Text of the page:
A. Native Environment or Sample?
If Hydrogen cannot be measured in the native environment, a representative sample must be obtained from the native environment in a suitable manner and injected into a monitor or analyzer for measurement. Sample extraction can be manual or automatic. Since the procurement of manual samples can introduce errors due to imperfect sampling techniques, automated sampling or measurement in the native environment are preferred. Measurement devices that analyze samples typically control the temperature and pressure of the measurement environment which increases accuracy.
Figure1 500
Figure 1. Example of a Palladium Nickel sensor die
Whether samples are taken manually or automatically, some amount of time delay will exist between the time the sample is procured and when the results of the measurement are provided. Many applications require continuous real-time measurement. In those cases, the sensors must be able to survive in the primary environment where the Hydrogen measurement is required. Some advanced systems use a sample conditioning system that removes a sample from a process stream and automatically measures Hydrogen real-time.
B. Temperature
If the sensor is to be mounted in the primary environment, the sensor must be able to withstand the temperatures of that environment. In many cases, sensors must be rated for -40 to 105°C. Palladium Nickel sensors can withstand most environments that require very high or low temperature ranges. These sensors monitor the temperature of the environment and can use that information to provide more accurate measurement.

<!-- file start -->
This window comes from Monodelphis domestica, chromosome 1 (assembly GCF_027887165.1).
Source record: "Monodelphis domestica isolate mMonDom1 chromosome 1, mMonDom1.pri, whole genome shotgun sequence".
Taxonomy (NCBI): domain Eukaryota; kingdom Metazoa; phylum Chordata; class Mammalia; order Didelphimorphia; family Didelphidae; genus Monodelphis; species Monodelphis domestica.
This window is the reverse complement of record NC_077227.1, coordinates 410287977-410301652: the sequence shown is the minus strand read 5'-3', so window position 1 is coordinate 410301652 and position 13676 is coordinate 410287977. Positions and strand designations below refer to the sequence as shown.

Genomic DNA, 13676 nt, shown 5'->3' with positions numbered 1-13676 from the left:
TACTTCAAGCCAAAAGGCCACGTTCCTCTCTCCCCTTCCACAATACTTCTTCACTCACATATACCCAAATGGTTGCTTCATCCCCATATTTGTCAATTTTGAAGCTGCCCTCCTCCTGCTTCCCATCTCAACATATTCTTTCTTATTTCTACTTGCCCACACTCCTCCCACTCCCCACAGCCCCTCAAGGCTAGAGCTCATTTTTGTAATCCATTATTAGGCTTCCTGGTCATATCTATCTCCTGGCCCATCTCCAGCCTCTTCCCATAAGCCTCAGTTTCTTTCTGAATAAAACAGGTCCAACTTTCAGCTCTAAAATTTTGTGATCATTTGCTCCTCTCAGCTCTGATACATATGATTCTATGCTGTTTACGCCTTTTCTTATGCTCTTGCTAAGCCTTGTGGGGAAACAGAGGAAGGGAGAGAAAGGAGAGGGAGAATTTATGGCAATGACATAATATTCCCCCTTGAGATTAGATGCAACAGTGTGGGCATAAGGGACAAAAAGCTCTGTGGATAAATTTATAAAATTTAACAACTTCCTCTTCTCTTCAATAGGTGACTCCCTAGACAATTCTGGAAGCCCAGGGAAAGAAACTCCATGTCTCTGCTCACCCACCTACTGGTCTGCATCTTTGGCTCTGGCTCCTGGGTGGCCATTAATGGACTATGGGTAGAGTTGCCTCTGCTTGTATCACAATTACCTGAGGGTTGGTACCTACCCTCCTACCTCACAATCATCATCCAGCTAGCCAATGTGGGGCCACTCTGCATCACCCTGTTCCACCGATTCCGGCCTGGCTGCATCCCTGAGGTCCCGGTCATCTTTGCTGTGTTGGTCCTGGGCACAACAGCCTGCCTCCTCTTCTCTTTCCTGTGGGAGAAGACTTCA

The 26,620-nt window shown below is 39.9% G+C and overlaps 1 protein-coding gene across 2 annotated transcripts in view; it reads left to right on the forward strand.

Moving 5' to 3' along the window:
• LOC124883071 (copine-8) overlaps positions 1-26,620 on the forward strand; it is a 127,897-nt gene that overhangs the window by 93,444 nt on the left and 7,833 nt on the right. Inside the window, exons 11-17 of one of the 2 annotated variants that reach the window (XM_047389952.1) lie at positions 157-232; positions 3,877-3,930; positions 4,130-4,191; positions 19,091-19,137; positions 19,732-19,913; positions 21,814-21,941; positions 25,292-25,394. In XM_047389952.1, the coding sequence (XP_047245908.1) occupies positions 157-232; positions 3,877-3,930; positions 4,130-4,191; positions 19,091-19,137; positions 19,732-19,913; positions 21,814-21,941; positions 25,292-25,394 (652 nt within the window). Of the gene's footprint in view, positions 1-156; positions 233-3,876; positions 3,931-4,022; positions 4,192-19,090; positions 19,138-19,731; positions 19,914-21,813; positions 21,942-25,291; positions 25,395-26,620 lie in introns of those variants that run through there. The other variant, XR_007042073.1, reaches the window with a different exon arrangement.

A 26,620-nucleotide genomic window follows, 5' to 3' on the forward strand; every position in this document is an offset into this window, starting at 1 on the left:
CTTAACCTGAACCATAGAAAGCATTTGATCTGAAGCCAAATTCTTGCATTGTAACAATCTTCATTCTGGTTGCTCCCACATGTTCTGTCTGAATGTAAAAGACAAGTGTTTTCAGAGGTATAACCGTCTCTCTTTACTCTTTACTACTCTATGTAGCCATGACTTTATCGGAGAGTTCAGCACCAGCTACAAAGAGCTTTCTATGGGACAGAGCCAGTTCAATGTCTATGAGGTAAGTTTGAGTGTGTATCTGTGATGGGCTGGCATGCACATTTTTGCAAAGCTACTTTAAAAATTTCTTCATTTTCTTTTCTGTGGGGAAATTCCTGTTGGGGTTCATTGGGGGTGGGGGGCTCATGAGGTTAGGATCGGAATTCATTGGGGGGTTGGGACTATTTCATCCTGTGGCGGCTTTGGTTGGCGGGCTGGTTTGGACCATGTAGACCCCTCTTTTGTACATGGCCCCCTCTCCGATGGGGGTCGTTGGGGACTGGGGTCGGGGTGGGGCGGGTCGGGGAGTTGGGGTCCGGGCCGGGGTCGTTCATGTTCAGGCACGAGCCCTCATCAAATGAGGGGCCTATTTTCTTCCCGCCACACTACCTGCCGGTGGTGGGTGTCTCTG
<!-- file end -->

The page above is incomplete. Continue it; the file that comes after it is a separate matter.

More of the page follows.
C. Cross Sensitivity
Cross sensitivity is a key issue that users must consider. General purpose sensors like thermal conductivity detectors (TCDs) are sensitive to many gases and are typically only applied in gaseous environments. Devices that use a TCD to measure Hydrogen must separate the Hydrogen from other gases in the sample using an extraction technique. While this typically provides accurate Hydrogen measurement, the equipment necessary to extract and/or separate the Hydrogen is costly. There is also a typical time delay of 15 to 60 minutes between the time the sample is obtained and when the result is available. Palladium Nickel sensors can normally be mounted in the primary environment and are designed to be Hydrogen specific, negating the need to separate the Hydrogen from the primary environment. These sensors can also be conditioned to survive in harsh background environments like carbon monoxide and hydrogen sulfide. The use of proprietary coatings and conditioning techniques allow Palladium Nickel sensors to survive in harsh environments for the life of the sensor.